And then there's Chad L. Coleman as Dennis "Cutty" Wise, the ex-con who finds he no longer has the stomach for the streets. He turns to volunteering, running a youth boxing gym. Here's an actor to look out for and he brings an intensity to his role that I found mesmerising. I hope we get to see more of him in future Seasons.
This is a totally believable drama with cracking dialogue and nary a cliche or stereotype to be seen. The reactions to the show, both positive and negative just go to show how a gritty and realistic drama series can hit home.
This is a must for any connoisseur of mature and thought provoking TV. This is one show that takes a long, unapologetic and uncompromising look at an underclass we would all prefer to ignore and thus, while it's not always pretty, it is always riveting. If you don't have seasons 1 & 2, I recommend you get them now. This one of very few shows I am able to watch over and over and not get bored, learning and appreciating something new each time. I am placing my pre-order for Season 3 forthwith! "
Way down in the hole? Hardly
Adam Dukovich | 08/29/2006
(5 out of 5 stars)
"After a virtuosic first season and an ambitious (but not quite as thrilling) second season, The Wire's third season proved to be the best one yet. Even though it hasn't been embraced by the public at large (like, say, The Sopranos), the show has received gobs of critical acclaim and delivers the goods, too, every week. I think that not only is The Wire a better show than The Sopranos (which is, admittedly, a truism), but it is a show which better reflects our post-9/11 mindset than its erstwhile New Jersey neighbor. The Sopranos is a product of another time, the zeitgeist of the late 1990s, with its constant putdowns of moneyed, whining, shrink-visiting, latte-sipping, politically-correct hipsters (the Eagles song "Get Over It" being perhaps the definitive cultural manifesto of the time). That show produced three excellent seasons of TV, but then 9/11 changed the world and Tony, Paulie, et al, never managed to get back ahead of the curve. The Wire was formed in direct response to 9/11 and links the drug war to the War on Terror, in both a direct and indirect sense, while examining the institutions (both legitimate and seamy) and the individuals that inhabit them. Although the show is described (even by itself) with such terms as "gritty" and "unvarnished", it is actually not so simple--in the show, as in life, few people fall into the sinner and saint categories. Leaders in these institutions are generally rational and even the antagonists occasionally speak uncomfortable truths. The result is a universe in which we find people's character defined not by their social or economic position.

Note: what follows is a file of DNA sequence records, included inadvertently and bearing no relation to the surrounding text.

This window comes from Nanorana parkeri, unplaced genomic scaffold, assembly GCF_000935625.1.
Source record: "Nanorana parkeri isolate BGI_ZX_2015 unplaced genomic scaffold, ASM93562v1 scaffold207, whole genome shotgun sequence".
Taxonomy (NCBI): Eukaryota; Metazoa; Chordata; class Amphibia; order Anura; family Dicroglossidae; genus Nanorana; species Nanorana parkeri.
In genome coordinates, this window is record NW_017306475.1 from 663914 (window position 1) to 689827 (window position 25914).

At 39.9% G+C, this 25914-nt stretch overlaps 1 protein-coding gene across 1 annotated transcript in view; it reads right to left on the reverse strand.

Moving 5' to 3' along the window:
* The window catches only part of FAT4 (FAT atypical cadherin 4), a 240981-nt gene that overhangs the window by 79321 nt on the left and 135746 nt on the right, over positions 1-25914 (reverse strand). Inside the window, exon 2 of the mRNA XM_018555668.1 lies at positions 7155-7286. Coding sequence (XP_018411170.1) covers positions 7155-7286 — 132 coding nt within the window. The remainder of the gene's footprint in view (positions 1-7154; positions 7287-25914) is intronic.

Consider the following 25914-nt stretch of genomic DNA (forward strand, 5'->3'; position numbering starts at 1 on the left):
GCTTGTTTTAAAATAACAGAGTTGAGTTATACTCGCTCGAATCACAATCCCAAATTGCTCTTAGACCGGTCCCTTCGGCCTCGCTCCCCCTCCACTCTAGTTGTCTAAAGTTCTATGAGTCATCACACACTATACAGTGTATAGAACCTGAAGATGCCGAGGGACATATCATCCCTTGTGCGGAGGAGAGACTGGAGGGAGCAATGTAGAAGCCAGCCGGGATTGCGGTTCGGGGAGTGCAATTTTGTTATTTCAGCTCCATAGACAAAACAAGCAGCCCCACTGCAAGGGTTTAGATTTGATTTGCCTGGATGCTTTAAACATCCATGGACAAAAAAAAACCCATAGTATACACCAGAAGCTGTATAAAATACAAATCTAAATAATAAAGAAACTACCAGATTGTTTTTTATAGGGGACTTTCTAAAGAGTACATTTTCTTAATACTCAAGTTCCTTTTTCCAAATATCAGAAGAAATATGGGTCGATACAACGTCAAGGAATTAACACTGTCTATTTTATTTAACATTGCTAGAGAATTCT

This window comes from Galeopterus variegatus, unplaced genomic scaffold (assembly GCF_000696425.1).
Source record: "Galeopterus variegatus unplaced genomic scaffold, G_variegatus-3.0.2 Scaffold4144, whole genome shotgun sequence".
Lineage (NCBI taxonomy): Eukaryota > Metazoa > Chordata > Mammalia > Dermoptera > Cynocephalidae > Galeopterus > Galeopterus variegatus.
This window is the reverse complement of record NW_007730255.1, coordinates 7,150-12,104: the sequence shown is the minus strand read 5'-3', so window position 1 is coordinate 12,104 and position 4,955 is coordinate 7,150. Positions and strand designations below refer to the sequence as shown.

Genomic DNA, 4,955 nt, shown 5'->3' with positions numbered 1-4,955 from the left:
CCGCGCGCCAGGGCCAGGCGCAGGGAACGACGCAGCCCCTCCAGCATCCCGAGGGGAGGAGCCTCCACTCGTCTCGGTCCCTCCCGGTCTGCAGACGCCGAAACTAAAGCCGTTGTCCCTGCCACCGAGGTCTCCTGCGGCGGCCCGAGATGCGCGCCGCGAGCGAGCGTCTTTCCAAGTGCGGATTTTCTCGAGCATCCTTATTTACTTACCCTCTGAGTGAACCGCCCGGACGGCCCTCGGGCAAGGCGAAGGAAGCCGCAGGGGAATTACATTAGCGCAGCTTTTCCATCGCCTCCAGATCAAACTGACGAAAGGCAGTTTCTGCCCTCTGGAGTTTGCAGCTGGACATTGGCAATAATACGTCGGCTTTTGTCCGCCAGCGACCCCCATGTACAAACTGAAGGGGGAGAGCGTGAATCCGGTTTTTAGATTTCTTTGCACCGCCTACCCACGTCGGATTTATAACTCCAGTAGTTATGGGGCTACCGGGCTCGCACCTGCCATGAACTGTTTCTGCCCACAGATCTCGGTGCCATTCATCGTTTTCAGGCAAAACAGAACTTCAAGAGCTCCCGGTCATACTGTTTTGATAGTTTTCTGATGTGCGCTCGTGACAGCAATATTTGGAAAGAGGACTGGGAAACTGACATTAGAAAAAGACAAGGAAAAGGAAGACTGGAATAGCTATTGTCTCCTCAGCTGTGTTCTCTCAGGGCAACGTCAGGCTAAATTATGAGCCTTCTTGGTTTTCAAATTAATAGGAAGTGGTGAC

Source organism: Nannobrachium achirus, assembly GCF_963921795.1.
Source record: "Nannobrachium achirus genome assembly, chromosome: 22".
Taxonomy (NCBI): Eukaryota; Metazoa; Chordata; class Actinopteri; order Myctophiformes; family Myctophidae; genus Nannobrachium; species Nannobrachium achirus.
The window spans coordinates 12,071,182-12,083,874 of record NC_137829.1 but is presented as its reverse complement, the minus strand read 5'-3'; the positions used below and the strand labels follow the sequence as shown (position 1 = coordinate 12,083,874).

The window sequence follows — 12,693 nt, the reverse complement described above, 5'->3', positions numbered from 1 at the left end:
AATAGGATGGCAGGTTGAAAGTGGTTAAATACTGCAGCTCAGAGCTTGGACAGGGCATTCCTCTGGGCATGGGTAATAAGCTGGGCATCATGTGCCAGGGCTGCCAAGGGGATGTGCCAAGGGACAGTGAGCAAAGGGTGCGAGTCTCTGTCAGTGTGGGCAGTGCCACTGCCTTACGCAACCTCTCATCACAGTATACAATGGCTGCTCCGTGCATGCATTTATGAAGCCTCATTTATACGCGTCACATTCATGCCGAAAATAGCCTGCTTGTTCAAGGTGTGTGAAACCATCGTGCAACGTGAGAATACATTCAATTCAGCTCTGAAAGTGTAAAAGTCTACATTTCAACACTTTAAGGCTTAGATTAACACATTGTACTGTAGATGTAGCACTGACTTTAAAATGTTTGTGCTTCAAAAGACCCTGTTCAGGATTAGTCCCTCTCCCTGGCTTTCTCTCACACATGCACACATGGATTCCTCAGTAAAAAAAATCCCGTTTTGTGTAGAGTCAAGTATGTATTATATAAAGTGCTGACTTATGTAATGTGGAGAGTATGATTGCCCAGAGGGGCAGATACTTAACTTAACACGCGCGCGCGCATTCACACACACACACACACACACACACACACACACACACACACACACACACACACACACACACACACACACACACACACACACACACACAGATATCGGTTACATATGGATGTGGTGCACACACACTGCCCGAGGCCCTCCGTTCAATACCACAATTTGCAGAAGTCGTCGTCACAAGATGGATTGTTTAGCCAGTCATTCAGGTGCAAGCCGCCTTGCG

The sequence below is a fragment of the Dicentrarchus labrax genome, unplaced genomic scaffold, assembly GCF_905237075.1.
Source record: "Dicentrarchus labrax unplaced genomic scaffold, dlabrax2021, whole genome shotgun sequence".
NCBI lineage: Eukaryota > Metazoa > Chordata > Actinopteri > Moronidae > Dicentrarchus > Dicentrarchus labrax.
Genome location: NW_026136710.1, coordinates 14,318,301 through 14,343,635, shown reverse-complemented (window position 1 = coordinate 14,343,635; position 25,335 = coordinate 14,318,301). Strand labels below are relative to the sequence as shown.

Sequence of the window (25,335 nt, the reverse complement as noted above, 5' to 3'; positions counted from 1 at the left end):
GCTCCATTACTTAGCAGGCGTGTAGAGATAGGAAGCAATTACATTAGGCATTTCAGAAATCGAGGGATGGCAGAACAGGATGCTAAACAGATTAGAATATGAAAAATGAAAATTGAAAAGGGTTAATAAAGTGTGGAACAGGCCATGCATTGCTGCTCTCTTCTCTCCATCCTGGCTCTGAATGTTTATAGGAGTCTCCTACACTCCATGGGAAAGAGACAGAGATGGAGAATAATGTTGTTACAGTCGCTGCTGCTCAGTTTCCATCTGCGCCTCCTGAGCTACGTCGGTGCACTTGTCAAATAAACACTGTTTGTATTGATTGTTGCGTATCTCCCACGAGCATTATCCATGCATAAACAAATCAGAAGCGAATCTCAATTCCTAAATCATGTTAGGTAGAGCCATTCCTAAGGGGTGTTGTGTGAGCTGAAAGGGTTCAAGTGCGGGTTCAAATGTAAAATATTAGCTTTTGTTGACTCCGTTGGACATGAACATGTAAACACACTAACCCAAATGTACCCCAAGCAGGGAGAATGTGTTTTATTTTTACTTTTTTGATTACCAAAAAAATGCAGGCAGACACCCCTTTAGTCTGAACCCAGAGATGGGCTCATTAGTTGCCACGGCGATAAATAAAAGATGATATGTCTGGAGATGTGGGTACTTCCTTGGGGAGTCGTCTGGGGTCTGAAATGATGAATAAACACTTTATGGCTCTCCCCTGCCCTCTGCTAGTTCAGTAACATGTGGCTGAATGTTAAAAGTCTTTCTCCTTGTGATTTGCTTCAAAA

Season 3 builds on the previous seasons and returns to the streets for a showdown between Avon Barksdale's (Wood Harris) crew (still managed, in the interim, by Stringer Bell (Idris Elba)) and a vicious upstart by the name of Marlo, who has taken control of Avon's territory thanks to Stringer's attempts to go straight. On the law side, Kima's (Sonja Sohn) doubts about motherhood continue to grow, while newly-minted Deputy Commissioner Rawls (John Doman) rips district commanders to shreds (and is the subject of a revelation of some interest). At the center of it all is Jimmy McNulty (Dominic West), whose liaison with an elite political consultant leads to some quite surprising conclusions that make you reevaluate the character entirely. The political plotline leads naturally into the new arena the show explores, Baltimore's city politics, which prominently features two figures: Mayor Clarence Royce, who seems like an honest, reasonable man, and City Councilman Tommy Carcetti (Adrien Gillen), whose character flirts the line between raw ambition and occasional idealism. In between these personalities is still-Acting Commissioner Burrell (Frankie Faison), whose previous cock-of-the-walk status gives way to getting chewed out by the Mayor. There are plenty more great storylines: Daniels (Lance Reddick) hooking up with Pearlman (and dealing with his nominal wife), Bunk trying to find a wounded officer's gun, and Major "Bunny" Colvin deciding to legalize drugs in condemned areas in order to keep the dealers off the streets. Colvin's plan does reduce crime, and things seem to be getting better, except that the legal drug area ("Hamsterdam") is a hellhole, and eventually the plan is exposed. This plotline just goes to show how much bigger problems can get if they're ignored. Overall, a spectacular season from a show that exceeds even high expectations."